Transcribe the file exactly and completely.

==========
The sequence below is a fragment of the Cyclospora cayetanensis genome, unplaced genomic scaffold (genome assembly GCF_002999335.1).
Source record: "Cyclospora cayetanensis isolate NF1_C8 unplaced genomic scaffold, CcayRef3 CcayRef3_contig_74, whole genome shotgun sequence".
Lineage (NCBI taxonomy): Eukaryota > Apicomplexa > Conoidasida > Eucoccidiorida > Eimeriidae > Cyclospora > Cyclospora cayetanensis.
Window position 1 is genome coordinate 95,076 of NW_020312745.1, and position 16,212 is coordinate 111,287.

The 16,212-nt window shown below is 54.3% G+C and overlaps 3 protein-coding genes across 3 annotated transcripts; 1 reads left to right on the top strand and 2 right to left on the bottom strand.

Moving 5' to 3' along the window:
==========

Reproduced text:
The sequence below is a fragment of the Cyclospora cayetanensis genome, unplaced genomic scaffold (genome assembly GCF_002999335.1).
Source record: "Cyclospora cayetanensis isolate NF1_C8 unplaced genomic scaffold, CcayRef3 CcayRef3_contig_74, whole genome shotgun sequence".
Lineage (NCBI taxonomy): Eukaryota > Apicomplexa > Conoidasida > Eucoccidiorida > Eimeriidae > Cyclospora > Cyclospora cayetanensis.
Window position 1 is genome coordinate 95,076 of NW_020312745.1, and position 16,212 is coordinate 111,287.

The 16,212-nt window shown below is 54.3% G+C and overlaps 3 protein-coding genes across 3 annotated transcripts; 1 reads left to right on the top strand and 2 right to left on the bottom strand.

Moving 5' to 3' along the window: